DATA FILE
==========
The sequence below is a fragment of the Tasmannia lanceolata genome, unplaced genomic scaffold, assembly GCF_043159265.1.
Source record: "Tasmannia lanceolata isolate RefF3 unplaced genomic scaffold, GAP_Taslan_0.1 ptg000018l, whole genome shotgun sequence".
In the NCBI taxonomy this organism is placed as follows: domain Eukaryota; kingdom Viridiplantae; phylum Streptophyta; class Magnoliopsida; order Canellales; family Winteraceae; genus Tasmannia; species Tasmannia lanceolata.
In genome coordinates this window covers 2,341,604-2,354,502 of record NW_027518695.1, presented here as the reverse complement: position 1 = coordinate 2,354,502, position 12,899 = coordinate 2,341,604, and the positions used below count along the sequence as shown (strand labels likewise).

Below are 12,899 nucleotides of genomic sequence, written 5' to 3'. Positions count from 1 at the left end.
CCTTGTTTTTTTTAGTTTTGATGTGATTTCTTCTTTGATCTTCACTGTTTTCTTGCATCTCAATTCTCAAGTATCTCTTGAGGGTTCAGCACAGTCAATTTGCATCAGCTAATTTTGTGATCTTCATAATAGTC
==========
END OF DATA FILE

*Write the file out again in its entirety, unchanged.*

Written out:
The sequence below is a fragment of the Tasmannia lanceolata genome, unplaced genomic scaffold, assembly GCF_043159265.1.
Source record: "Tasmannia lanceolata isolate RefF3 unplaced genomic scaffold, GAP_Taslan_0.1 ptg000018l, whole genome shotgun sequence".
In the NCBI taxonomy this organism is placed as follows: domain Eukaryota; kingdom Viridiplantae; phylum Streptophyta; class Magnoliopsida; order Canellales; family Winteraceae; genus Tasmannia; species Tasmannia lanceolata.
In genome coordinates this window covers 2,341,604-2,354,502 of record NW_027518695.1, presented here as the reverse complement: position 1 = coordinate 2,354,502, position 12,899 = coordinate 2,341,604, and the positions used below count along the sequence as shown (strand labels likewise).

Below are 12,899 nucleotides of genomic sequence, written 5' to 3'. Positions count from 1 at the left end.
CCTTGTTTTTTTTAGTTTTGATGTGATTTCTTCTTTGATCTTCACTGTTTTCTTGCATCTCAATTCTCAAGTATCTCTTGAGGGTTCAGCACAGTCAATTTGCATCAGCTAATTTTGTGATCTTCATAATAGTC